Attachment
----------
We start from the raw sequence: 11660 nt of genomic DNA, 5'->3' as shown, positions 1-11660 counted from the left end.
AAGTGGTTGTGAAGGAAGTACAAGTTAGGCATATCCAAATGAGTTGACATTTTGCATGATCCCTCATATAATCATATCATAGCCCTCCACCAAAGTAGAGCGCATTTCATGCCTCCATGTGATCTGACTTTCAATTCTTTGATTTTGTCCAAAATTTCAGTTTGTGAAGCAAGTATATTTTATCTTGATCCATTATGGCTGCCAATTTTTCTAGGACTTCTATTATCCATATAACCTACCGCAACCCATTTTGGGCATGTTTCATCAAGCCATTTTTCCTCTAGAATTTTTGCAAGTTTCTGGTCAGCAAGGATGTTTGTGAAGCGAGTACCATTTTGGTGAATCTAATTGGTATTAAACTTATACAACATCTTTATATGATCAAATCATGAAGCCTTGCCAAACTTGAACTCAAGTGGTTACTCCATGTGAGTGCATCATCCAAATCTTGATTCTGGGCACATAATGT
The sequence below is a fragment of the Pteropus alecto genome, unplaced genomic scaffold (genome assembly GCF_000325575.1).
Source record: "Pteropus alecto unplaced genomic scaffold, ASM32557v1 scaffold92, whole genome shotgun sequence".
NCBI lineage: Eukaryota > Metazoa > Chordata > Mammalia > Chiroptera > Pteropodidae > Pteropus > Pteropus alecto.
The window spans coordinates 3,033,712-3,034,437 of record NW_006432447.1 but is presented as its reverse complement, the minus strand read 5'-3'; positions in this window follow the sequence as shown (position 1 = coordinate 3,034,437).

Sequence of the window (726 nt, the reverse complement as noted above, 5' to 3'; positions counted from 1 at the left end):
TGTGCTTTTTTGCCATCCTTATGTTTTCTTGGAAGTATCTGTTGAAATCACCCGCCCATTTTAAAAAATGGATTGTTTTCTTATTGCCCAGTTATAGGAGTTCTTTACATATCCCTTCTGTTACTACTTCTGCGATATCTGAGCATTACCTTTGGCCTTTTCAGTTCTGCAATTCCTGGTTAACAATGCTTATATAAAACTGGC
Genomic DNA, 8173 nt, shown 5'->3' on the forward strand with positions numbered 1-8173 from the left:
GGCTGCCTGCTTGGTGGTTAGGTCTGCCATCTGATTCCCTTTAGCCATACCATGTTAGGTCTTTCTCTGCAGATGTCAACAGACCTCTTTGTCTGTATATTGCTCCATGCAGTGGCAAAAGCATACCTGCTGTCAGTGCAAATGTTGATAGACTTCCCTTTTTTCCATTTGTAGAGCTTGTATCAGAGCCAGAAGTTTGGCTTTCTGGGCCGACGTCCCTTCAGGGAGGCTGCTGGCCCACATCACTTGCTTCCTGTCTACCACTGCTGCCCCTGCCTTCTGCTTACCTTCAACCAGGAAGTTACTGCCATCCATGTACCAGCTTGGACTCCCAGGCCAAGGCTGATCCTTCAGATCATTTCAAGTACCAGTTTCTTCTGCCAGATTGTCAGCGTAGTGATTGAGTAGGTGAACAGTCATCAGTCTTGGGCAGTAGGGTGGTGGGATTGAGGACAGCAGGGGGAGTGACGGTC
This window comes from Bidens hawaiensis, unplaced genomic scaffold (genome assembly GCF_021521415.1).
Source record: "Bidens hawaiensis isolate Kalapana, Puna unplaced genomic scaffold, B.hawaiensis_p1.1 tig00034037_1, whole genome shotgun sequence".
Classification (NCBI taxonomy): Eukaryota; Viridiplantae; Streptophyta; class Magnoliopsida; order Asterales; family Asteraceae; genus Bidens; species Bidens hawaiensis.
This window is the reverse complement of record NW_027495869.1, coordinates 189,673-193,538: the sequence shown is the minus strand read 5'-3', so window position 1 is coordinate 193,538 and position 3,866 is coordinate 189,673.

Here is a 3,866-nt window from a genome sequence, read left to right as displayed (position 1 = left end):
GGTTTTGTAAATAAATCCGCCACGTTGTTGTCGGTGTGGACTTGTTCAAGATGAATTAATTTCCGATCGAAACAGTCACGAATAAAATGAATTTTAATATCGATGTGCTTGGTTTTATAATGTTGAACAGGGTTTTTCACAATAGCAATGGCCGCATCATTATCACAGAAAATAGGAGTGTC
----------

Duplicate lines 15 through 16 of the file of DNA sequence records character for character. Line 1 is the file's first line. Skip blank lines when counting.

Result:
Here is a 3,866-nt window from a genome sequence, read left to right as displayed (position 1 = left end):
GGTTTTGTAAATAAATCCGCCACGTTGTTGTCGGTGTGGACTTGTTCAAGATGAATTAATTTCCGATCGAAACAGTCACGAATAAAATGAATTTTAATATCGATGTGCTTGGTTTTATAATGTTGAACAGGGTTTTTCACAATAGCAATGGCCGCATCATTATCACAGAAAATAGGAGTGTC